Goa Bikini Ban
Tourists walk on a beach in the western Indian state of Goa. Reuters

A minister in the internationally renowned tourist resort of Goa has linked bikinis and short skirts to sexual crime and urged a ban on wearing them.

Sudin Dhavalikar's comment prompted calls for the public works department minister to be expelled from the local government in the west Indian state.

Sudin Dhavalikar Goa Bikini
Sudin Dhavalikar. Facebook

"For their own safety, women should not wear bikinis on public beaches," said Dhavalikar, 57, a member of the Maharashtrawadi Gomantak party, an ally of India's ruling Hindu-nationalist Bharatiya Janata party (BJP).

The minister added that women should not visit bars in short skirts and lashed out at the Western pub culture that he said was causing issues of public order.

"Pub culture is not Indian culture and we don't want Western culture. Young people go drinking and it often leads to law and order problems," he told NDTV.

"Goa was a city of temples and churches. We don't want pub-tourism."

Members of the opposition Congress Party urged Dhavalikar to resign and sent him a mini-skirt in protest.

Congress spokesperson Durgadas Kamat said: "We demand his expulsion from the Cabinet. Sudin Dhavalikar should have better concentrated on water problems in the state rather than doing moral policing and advocating what women should wear."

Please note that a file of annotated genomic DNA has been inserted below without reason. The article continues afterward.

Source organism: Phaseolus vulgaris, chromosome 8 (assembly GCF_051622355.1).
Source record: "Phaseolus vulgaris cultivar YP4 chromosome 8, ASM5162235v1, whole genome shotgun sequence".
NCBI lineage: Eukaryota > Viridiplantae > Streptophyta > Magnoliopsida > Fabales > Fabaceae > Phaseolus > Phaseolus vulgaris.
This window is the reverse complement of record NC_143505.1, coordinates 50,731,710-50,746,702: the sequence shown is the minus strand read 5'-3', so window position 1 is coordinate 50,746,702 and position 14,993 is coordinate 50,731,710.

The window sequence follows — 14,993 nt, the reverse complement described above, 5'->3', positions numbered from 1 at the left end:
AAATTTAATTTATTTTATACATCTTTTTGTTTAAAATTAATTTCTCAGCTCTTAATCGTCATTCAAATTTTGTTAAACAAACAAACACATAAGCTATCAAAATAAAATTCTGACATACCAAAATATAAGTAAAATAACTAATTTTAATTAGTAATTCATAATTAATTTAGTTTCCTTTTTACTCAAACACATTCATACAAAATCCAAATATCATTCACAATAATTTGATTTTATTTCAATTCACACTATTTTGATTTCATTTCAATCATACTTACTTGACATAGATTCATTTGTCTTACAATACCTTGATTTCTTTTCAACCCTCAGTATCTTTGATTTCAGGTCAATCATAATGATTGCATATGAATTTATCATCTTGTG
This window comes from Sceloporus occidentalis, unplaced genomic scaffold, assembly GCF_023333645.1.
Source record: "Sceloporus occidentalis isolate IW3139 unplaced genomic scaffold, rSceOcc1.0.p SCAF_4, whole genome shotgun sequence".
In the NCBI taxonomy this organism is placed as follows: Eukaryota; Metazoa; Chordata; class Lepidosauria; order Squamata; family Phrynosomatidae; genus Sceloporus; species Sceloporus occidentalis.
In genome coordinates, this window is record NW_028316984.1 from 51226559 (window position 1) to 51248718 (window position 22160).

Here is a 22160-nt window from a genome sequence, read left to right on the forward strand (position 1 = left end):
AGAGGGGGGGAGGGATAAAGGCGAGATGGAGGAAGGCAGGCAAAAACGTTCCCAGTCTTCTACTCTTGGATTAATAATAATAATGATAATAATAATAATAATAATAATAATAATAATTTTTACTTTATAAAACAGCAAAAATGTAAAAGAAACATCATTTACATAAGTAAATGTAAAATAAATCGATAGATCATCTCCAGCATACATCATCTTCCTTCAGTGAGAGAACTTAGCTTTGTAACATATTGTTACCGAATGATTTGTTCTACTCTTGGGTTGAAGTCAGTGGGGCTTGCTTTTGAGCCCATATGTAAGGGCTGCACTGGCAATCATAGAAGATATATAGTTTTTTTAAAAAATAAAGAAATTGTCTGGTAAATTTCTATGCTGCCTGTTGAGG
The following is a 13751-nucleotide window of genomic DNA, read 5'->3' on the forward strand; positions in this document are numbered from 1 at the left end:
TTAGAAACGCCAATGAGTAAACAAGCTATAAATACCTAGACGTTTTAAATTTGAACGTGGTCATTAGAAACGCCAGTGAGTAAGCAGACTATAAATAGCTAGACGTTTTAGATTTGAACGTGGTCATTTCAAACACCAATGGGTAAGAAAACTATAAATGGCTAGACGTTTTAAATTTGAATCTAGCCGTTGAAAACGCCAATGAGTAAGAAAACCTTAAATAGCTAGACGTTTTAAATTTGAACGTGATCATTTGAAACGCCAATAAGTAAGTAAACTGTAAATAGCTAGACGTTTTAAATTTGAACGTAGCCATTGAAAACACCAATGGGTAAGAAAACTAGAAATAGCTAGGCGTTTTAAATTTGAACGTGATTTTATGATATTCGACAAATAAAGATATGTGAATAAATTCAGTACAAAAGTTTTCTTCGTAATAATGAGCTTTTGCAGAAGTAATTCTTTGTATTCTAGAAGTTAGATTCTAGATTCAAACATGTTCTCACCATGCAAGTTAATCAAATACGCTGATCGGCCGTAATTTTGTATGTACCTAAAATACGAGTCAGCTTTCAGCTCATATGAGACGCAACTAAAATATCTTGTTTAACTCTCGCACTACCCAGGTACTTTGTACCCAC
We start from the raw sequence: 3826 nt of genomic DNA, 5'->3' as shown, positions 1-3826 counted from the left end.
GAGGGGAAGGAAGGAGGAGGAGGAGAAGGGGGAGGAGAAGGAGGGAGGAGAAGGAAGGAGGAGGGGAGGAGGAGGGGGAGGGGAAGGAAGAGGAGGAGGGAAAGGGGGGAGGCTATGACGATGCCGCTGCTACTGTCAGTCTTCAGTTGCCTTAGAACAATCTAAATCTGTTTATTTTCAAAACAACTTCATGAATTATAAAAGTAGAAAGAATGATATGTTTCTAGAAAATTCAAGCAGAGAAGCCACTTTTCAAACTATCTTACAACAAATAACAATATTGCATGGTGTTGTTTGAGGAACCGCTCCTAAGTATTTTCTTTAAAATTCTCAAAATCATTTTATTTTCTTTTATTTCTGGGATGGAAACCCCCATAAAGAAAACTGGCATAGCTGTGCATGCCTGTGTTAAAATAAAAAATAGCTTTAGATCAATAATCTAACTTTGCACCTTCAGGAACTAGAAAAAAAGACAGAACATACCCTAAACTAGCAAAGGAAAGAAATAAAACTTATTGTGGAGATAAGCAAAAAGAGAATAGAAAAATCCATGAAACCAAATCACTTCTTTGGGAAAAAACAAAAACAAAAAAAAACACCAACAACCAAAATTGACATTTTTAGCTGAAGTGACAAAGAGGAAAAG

The BJP, which is headed by the freshly elected prime minister Narendra Modi, distanced itself from Dhavalikar's comments.

Goa's wide, sandy beaches and thriving nightlife make it a top destination for travellers and backpackers in India.

According to estimates, more than 2 million tourists come to the region every year, also attracted by the state's relatively relaxed attitude towards western customs.

Dhavalikar's remark cause outrage across the country, as public opinion has grown particularly sensitive to women rights and sexism after a series of rape cases highlighted a culture of unpunished sex-crimes in India.